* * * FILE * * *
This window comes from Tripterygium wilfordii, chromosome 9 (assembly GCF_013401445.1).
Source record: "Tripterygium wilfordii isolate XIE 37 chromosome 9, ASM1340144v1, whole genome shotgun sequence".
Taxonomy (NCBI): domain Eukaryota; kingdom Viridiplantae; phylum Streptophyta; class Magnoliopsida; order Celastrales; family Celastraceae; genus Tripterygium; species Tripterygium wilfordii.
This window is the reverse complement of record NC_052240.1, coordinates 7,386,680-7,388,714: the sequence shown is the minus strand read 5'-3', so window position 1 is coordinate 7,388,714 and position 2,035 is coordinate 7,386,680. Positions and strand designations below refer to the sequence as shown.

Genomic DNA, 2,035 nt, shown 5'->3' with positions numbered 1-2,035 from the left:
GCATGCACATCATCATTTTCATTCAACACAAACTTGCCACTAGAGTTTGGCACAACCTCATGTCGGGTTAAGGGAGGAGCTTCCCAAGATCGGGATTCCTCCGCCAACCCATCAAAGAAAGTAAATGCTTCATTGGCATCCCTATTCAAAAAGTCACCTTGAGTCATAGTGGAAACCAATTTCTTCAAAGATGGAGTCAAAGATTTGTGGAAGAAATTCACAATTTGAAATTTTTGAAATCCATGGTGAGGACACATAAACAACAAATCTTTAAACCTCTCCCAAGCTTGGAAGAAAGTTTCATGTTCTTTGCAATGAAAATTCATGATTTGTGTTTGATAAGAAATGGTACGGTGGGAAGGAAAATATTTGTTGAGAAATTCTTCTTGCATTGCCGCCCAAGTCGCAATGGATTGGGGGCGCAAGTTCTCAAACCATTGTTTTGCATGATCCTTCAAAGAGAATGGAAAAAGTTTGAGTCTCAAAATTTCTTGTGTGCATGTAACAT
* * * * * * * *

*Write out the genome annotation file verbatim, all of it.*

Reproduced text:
This window comes from Tripterygium wilfordii, chromosome 9 (assembly GCF_013401445.1).
Source record: "Tripterygium wilfordii isolate XIE 37 chromosome 9, ASM1340144v1, whole genome shotgun sequence".
Taxonomy (NCBI): domain Eukaryota; kingdom Viridiplantae; phylum Streptophyta; class Magnoliopsida; order Celastrales; family Celastraceae; genus Tripterygium; species Tripterygium wilfordii.
This window is the reverse complement of record NC_052240.1, coordinates 7,386,680-7,388,714: the sequence shown is the minus strand read 5'-3', so window position 1 is coordinate 7,388,714 and position 2,035 is coordinate 7,386,680. Positions and strand designations below refer to the sequence as shown.

Genomic DNA, 2,035 nt, shown 5'->3' with positions numbered 1-2,035 from the left:
GCATGCACATCATCATTTTCATTCAACACAAACTTGCCACTAGAGTTTGGCACAACCTCATGTCGGGTTAAGGGAGGAGCTTCCCAAGATCGGGATTCCTCCGCCAACCCATCAAAGAAAGTAAATGCTTCATTGGCATCCCTATTCAAAAAGTCACCTTGAGTCATAGTGGAAACCAATTTCTTCAAAGATGGAGTCAAAGATTTGTGGAAGAAATTCACAATTTGAAATTTTTGAAATCCATGGTGAGGACACATAAACAACAAATCTTTAAACCTCTCCCAAGCTTGGAAGAAAGTTTCATGTTCTTTGCAATGAAAATTCATGATTTGTGTTTGATAAGAAATGGTACGGTGGGAAGGAAAATATTTGTTGAGAAATTCTTCTTGCATTGCCGCCCAAGTCGCAATGGATTGGGGGCGCAAGTTCTCAAACCATTGTTTTGCATGATCCTTCAAAGAGAATGGAAAAAGTTTGAGTCTCAAAATTTCTTGTGTGCATGTAACAT